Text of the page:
The boats, to be completed by 2014, rely on Mitsubishi Heavy Industries’ proprietary Mitsubishi Air Lubrication System (MALS). The setup uses massive blowers to create a layer of bubbles underneath an already streamlined hull in order to further reduce friction.
Mitsubishi claims that MALS can reduce CO2 emissions by a quarter compared with conventional dry bulk carriers. Considering the ships will carry about 100,000 tons including cargo, fuel and crew, that’s a significant reduction.
Serious plans to install MALS on an oceangoing carrier began just over a year ago, when Mitsubishi got some help from the Japanese government and private foundations to put MALS on module carriers — ships that bring heavy equipment to industrial development sites, like the one shown above. Back then, the company estimated that carbon emissions could be reduced 10 percent.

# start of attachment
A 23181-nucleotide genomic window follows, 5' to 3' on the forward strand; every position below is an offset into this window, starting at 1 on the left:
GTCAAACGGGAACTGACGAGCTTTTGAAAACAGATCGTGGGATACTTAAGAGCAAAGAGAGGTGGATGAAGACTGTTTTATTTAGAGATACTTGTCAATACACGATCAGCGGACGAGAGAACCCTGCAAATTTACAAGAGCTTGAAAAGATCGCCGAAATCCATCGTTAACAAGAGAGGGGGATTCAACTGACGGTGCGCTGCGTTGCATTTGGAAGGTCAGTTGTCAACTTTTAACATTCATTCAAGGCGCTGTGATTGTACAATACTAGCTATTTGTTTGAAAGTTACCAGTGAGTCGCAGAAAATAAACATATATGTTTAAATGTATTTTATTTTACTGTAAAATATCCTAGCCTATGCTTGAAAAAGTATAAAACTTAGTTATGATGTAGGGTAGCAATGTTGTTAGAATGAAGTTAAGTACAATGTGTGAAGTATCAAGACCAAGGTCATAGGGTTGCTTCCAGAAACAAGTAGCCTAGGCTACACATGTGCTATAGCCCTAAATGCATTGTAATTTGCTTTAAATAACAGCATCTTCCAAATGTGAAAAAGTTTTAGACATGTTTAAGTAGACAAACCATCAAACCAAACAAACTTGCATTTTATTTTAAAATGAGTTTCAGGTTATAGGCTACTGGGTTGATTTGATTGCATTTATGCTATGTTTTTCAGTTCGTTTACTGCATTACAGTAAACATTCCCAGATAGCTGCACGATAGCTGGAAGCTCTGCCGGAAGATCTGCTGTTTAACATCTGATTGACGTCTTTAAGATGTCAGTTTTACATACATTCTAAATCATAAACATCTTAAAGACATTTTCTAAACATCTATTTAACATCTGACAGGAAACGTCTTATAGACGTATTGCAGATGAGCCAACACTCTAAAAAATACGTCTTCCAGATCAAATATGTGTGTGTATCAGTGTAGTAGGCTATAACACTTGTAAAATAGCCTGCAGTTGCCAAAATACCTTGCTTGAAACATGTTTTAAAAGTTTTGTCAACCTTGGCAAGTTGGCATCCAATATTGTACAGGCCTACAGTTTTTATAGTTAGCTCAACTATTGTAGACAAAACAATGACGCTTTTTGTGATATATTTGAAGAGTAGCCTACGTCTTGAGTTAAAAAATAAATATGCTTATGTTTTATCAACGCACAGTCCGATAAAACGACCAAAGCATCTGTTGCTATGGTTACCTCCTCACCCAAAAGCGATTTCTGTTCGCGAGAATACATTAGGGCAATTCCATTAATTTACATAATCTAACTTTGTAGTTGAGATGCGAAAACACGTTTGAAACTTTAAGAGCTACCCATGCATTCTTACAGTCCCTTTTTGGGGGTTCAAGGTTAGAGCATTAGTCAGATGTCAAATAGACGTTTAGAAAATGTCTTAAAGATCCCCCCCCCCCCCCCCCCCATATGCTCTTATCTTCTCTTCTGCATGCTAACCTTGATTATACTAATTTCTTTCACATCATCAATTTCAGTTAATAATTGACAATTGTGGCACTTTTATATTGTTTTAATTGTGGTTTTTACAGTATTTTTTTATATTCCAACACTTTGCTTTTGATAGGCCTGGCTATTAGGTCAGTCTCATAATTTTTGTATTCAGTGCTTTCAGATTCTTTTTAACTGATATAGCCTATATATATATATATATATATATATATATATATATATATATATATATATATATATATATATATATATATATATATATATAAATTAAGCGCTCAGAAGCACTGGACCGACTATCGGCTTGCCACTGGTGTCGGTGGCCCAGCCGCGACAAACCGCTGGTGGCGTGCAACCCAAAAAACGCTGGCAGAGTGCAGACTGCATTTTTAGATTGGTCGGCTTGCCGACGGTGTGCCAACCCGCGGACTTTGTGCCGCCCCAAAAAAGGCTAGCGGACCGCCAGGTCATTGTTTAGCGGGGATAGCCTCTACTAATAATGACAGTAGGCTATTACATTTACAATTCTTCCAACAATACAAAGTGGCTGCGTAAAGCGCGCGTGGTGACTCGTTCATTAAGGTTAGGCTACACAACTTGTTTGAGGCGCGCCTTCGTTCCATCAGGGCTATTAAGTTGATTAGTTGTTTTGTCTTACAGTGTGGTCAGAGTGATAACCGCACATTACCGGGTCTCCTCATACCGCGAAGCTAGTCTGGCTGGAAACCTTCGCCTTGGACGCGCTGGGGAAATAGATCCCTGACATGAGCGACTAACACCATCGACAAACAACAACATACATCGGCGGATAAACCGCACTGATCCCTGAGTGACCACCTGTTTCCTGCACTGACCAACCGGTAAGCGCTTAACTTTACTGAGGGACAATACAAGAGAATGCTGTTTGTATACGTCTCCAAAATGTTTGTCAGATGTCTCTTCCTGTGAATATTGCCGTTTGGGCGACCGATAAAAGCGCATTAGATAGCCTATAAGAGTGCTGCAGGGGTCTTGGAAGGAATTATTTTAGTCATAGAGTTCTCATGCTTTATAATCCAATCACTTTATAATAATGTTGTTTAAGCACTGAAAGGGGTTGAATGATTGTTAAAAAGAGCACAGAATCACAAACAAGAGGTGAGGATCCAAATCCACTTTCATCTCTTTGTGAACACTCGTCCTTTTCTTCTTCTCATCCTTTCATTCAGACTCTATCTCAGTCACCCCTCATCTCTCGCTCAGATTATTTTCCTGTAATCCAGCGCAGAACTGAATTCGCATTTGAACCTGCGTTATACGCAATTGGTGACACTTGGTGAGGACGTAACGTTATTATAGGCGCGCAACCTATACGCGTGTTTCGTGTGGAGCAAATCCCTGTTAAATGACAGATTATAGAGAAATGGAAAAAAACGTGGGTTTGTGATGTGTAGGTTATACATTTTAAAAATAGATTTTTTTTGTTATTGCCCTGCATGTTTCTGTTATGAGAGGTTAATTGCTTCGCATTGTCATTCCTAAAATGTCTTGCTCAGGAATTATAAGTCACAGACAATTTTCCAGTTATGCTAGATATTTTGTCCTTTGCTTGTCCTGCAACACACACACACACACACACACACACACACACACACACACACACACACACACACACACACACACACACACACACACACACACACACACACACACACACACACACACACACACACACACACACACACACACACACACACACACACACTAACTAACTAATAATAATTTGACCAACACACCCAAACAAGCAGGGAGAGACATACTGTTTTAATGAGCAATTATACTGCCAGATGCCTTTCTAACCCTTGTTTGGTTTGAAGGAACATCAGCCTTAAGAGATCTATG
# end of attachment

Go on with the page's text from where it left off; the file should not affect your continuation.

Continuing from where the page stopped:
The grain carriers will gain additional efficiencies from a unique propulsion system that puts its fins ahead of the propellers. The ship’s bow reduces the amount of waves it makes for even smoother sailing that doesn’t disrupt the bubbles beneath.
The three ships ordered by ADM will be 131 feet wide and 777 feet long and will be built by Oshima Shipbuilding. It’s the first time another shipbuilder has been selected to install MALS on a boat not built by Mitsubishi.
Image: Mitsubishi Heavy Industries